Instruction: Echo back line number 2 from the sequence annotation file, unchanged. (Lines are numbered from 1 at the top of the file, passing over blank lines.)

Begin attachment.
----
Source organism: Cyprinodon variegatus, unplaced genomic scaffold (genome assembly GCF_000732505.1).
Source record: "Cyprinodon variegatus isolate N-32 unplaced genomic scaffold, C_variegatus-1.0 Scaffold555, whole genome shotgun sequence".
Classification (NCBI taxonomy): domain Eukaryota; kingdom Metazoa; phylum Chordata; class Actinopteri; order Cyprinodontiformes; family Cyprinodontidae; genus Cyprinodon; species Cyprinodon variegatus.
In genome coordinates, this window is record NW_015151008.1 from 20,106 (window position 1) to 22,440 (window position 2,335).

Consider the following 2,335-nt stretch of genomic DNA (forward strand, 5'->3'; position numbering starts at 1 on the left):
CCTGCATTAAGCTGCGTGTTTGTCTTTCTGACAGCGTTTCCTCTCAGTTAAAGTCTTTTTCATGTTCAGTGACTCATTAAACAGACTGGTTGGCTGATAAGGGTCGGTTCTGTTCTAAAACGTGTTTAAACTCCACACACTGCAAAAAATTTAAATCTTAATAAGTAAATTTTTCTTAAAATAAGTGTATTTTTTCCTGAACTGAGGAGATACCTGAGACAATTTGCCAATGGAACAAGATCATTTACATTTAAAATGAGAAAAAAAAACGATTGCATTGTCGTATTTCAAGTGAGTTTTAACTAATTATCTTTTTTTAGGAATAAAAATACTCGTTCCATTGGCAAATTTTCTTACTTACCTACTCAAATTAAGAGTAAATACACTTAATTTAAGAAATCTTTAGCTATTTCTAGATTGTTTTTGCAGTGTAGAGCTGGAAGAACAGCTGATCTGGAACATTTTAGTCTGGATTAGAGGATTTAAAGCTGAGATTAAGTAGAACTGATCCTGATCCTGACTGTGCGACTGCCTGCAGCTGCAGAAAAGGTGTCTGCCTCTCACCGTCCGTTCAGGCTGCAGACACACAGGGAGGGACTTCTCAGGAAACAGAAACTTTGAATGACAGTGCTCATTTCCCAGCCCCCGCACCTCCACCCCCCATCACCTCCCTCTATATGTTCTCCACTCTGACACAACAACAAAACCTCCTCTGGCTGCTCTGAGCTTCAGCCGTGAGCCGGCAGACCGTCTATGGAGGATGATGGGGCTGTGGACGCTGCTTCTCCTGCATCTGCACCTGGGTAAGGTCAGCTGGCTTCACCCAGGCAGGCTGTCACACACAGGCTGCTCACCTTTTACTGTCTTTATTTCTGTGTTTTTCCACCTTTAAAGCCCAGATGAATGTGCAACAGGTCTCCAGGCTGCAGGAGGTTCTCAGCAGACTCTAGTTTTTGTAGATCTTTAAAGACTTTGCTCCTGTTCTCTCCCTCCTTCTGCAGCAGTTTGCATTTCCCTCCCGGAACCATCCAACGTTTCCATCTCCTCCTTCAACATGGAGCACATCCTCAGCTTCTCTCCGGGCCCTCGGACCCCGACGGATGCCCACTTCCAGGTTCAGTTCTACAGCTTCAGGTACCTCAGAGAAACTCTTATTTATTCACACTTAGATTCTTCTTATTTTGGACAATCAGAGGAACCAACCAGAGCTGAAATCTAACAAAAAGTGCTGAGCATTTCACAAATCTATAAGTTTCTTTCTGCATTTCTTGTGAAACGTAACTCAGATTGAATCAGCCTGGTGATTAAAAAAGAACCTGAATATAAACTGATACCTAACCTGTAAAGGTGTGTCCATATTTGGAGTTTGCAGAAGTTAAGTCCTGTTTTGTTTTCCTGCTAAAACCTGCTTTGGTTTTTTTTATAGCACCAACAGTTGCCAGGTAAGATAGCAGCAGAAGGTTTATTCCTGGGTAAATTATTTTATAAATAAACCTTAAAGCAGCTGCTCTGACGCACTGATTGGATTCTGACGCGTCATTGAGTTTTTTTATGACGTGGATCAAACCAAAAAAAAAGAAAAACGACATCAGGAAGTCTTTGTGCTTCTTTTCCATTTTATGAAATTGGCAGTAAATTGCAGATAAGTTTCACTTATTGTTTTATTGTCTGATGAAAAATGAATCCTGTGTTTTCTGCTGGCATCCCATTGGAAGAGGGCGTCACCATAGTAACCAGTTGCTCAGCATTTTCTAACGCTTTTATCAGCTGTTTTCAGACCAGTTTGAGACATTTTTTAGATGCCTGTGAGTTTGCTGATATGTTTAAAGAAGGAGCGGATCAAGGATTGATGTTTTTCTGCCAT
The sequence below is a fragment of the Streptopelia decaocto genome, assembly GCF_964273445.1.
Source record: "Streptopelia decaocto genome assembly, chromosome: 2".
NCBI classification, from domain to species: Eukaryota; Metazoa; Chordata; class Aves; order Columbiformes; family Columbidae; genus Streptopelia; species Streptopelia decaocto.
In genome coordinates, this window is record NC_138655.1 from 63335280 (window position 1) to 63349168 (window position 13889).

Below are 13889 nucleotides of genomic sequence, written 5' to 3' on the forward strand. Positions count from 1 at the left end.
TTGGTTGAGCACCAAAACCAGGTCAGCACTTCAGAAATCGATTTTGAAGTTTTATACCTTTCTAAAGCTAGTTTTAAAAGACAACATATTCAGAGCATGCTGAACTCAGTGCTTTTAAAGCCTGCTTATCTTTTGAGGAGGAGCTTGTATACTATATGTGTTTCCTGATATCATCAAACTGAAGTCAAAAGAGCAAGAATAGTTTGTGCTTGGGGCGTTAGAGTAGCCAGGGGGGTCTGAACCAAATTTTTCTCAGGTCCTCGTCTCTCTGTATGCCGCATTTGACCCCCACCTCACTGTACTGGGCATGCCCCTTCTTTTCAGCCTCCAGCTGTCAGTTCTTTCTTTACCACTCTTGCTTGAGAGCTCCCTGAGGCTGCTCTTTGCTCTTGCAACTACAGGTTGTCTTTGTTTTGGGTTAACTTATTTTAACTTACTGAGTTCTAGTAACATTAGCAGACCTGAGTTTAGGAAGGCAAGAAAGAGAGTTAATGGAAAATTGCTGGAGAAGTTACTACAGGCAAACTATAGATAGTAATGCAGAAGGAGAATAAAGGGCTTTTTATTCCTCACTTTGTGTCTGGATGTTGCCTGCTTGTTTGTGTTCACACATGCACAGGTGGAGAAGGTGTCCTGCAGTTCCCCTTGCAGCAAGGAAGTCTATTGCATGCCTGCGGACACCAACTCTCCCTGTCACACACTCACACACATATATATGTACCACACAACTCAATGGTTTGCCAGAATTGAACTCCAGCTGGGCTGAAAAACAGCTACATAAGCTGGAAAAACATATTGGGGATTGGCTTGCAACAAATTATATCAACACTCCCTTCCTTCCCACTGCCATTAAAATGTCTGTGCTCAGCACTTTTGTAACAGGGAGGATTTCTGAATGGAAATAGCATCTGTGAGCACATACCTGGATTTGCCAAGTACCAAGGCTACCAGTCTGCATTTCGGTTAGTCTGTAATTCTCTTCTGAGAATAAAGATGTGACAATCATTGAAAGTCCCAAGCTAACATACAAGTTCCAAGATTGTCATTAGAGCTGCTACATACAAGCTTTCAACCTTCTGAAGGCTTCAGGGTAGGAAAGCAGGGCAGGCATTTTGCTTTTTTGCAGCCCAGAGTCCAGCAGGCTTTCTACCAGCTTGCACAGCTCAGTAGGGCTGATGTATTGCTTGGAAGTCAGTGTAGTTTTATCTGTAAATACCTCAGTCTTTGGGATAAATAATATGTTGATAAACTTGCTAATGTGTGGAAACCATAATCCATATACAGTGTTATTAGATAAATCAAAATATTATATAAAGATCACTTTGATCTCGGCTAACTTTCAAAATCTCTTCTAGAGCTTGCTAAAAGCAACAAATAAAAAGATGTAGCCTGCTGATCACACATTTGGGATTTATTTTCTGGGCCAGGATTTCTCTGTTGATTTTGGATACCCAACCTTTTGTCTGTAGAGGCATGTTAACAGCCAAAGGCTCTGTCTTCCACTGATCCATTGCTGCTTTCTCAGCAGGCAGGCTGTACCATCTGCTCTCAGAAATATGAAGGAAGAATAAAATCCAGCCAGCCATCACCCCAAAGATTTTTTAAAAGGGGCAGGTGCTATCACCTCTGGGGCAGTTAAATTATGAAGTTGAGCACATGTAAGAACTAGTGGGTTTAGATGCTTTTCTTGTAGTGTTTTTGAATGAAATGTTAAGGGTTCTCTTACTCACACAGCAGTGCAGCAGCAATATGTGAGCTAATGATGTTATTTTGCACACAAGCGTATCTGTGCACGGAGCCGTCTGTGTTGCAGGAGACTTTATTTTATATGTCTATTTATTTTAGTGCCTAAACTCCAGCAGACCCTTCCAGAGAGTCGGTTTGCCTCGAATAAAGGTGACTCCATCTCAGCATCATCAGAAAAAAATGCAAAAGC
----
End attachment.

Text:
Source record: "Cyprinodon variegatus isolate N-32 unplaced genomic scaffold, C_variegatus-1.0 Scaffold555, whole genome shotgun sequence".